Sunday, April 03, 2005
I have a headache and it hurts to think but something keeps popping up in my mind while I'm working on operative notes for a hospital in New Jersey. Figures. And, no, it isn't about hiking and backpacking this time, but they are never far from my thoughts as I take trail journal breaks in between sending and getting more work.
I finally got through the movies I took out from the local library. Two of them turned out to be foreign films. (Well, Monty Python and the Holy Grail is also a foreign film come to that, but it doesn't need subtitles because I speak nearly the same language as the Brits.)
Anyway, The movie is called Talk to Her/Hable con Ella. There are two women, one a dancer and the other a bullfighter, who are in comas in a persistent vegetative state (no, it's not like Terri Schiavo -- may she rest in peace and her husband fry in whatever hell he believes in). The dancer, Alicia, was hit by a car in the rain four years before and the bullfighter, Lydia, was gored by a bull just days/weeks before. Part of the story is told in flashback. Alicia's nurse, Benigno, took care of his mother for 15 years because she was too lazy to take care of herself and did so during his teenage and early adult years until she died. Alicia took classes in the dance studio across the street from Benigno's home and he watched her and fell in love. One day she dropped her wallet and he raced out of the building to pick it up and return it to her, following her to her home to find out her father was a psychiatrist. He makes an appointment in hopes of seeing Alicia and does -- but not in the usual way. A few days later when it was raining, Alicia failed to come to the studio and she never came again.
In the meantime, Benigno has been hired by a local hospital as a nurse and her father hires the best nurses to take care of her while she is in a coma. Benigno is the best. He cares for her every day and most nights, giving another of the nurses the night off to be with her children after a messy divorce, and unbeknownst to the hospital administration. This is a no-no, but you don't figure that out until later.
Benigno talks to Alicia while he takes care of her, sharing all his experiences on his day off when he goes to see the ballet or the cinema when they're playing silent films (seemingly of modern vintage), and even reading magazines to her in the sunshine. He cuts her hair. He bathes her with another female nurse. He massages her muscles to keep them supple for when she wakes up and begins to walk and dance again. He loves her.
Enter Marco, a journalist who has fallen in with a female bullfighter just coming out of a messy breakup with another bullfighter, El Nino de Valencia, and phobic about snakes. She finds one in her kitchen and runs out screaming. Marco goes in and kills the snake and throws it in the trash with tears in his eyes, but Lydia will not return to the house or take anything out of it. Everything has been tainted by the snake's presence.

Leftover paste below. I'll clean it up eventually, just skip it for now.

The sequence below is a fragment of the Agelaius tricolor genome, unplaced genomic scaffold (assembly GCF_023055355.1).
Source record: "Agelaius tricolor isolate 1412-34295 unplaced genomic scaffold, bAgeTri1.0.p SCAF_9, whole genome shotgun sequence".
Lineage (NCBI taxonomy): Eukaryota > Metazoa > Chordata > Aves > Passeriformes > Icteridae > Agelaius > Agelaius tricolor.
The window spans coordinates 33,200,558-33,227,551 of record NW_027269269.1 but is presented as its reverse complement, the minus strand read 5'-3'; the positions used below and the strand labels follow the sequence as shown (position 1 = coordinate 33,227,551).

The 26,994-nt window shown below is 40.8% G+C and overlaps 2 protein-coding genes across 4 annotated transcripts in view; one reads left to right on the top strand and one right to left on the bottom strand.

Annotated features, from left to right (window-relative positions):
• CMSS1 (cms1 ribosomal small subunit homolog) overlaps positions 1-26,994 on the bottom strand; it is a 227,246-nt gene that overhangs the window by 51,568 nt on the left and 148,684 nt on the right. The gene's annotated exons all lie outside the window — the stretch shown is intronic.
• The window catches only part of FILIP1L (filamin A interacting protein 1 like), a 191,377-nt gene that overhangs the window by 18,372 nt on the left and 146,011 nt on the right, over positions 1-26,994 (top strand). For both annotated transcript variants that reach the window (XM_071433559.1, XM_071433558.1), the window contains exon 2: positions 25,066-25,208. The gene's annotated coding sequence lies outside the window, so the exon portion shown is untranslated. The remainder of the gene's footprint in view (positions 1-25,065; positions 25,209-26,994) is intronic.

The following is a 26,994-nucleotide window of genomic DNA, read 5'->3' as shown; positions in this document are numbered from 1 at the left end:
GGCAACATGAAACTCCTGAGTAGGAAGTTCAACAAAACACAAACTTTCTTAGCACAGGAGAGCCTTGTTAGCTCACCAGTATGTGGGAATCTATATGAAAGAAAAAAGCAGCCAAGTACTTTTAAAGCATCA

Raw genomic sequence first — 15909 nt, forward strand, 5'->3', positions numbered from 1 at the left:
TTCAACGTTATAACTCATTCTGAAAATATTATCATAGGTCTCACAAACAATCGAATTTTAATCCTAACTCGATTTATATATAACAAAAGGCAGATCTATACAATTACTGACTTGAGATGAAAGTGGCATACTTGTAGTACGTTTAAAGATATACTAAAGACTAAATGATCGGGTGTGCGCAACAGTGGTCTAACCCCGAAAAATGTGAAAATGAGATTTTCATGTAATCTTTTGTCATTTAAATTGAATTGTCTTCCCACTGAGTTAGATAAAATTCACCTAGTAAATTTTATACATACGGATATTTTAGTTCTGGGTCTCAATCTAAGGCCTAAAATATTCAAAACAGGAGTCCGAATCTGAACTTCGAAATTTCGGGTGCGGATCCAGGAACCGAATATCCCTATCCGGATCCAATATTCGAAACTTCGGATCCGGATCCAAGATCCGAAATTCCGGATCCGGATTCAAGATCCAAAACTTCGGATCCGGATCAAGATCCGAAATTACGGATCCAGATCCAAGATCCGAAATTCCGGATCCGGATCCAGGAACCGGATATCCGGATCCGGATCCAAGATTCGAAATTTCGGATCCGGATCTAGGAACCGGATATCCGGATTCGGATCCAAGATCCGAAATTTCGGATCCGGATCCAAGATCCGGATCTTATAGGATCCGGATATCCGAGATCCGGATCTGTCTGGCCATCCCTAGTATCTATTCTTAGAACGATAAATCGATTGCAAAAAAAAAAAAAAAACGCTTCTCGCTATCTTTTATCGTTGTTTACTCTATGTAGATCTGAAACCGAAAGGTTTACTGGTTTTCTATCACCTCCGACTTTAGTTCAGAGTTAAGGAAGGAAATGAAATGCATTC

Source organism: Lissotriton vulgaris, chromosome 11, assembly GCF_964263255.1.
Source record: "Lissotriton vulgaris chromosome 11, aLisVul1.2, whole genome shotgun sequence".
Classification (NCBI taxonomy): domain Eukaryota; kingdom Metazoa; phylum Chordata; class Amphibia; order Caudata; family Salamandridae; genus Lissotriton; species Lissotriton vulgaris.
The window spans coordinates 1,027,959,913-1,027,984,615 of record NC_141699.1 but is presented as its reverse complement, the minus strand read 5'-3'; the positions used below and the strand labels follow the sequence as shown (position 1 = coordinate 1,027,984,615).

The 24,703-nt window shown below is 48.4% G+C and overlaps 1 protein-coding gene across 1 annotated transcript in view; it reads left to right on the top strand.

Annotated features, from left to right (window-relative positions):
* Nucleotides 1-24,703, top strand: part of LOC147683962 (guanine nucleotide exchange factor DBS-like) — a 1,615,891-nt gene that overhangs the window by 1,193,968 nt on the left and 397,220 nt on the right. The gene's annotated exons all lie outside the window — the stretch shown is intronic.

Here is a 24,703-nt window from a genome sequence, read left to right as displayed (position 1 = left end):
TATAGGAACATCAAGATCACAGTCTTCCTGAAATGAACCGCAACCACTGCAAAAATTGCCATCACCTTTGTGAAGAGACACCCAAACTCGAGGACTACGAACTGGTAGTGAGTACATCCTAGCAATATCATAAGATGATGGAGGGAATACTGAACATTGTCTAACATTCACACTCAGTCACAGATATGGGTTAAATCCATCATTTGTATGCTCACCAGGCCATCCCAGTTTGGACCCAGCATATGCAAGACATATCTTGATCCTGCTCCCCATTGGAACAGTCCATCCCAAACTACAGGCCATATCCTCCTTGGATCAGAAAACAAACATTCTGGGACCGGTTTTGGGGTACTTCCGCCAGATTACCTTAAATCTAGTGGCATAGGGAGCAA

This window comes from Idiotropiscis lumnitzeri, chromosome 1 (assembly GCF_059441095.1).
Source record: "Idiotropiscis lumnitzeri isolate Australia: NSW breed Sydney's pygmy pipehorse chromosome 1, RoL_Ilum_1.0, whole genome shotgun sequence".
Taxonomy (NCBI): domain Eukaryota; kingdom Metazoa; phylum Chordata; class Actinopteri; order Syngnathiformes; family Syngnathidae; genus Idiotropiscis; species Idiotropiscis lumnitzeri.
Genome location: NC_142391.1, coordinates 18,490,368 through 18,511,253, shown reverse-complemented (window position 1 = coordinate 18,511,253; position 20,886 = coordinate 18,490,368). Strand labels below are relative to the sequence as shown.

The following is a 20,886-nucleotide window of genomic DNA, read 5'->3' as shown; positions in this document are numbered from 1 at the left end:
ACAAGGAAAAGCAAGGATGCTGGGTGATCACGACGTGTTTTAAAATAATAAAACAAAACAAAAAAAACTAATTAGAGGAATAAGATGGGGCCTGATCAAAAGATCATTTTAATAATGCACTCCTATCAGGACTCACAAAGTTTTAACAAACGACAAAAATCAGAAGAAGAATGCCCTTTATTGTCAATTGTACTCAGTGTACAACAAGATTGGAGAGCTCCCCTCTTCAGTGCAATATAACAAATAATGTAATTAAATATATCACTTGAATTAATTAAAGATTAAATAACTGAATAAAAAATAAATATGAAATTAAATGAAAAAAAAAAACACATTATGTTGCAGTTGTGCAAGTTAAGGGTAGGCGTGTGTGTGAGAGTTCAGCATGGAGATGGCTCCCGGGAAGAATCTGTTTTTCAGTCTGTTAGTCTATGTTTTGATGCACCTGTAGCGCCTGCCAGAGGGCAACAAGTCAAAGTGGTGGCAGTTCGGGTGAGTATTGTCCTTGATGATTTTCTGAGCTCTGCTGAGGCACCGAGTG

Several months later, she is gored by a bull before she can tell Marco something important, something that will change their relationship.
She is taken to the hospital where Benigno works and sees a naked Alicia who is being bathed and changed through a crack in the door. Marco and Benigno become friends and the rest of the story you will have to find out for yourself. Just remember, these two men have brushed against each other before at a ballet.
The real interesting part of the movie is the silent film about the Shrinking Lover, a movie that changes Benigno's view of life and how he sees the comatose Alicia, whom he loves. The imagery in the movie is stark and fragmented like all silent films, but there is a scene with the now approximately 10-inch high lover where he waits for his scientist girlfriend, who created the formula that made him shrink, is asleep in bed and he pulls off the covers, exposing her breasts. He climbs the rosy-tipped mountains, rolling like a dog in clover between the creamy mounds, and looks down the length of her naked and exposed body. He hikes down to the inverted furry triangle between her thighs and climbs down to the sheets, gazing up in wonder at the fur-rimmed opening. He inserts one hand and wipes the moisture off on his other hand and down the insides of her thighs. Then he takes off his shirt and looks inside, awe and excitement clearly stamped on his face. he gasps for air and turns back toward the opening, slides off his trousers and climbs back inside...and never comes out.
It is a very fascinating scene and reminiscent of the old joke that men fight their way out of the womb and spend the rest of their lives trying to get back in.
The movie is definitely worth watching and the story lines and issues are those Americans never discuss, and therefore all the more worthy of seeing.
Get a little culture in your life and take the extra time to listen to the commentary by director Pedro Almodovar and Geraldine Chaplin, who plays Alicia's dance teacher. The ballet scenes alone are worth seeing, but the movie itself is sheer fantasy with a dagger at its heart.
No wonder I have a headache. Doctors who can't speak English properly dictating intricate surgeries and the morality and wonder of other worlds.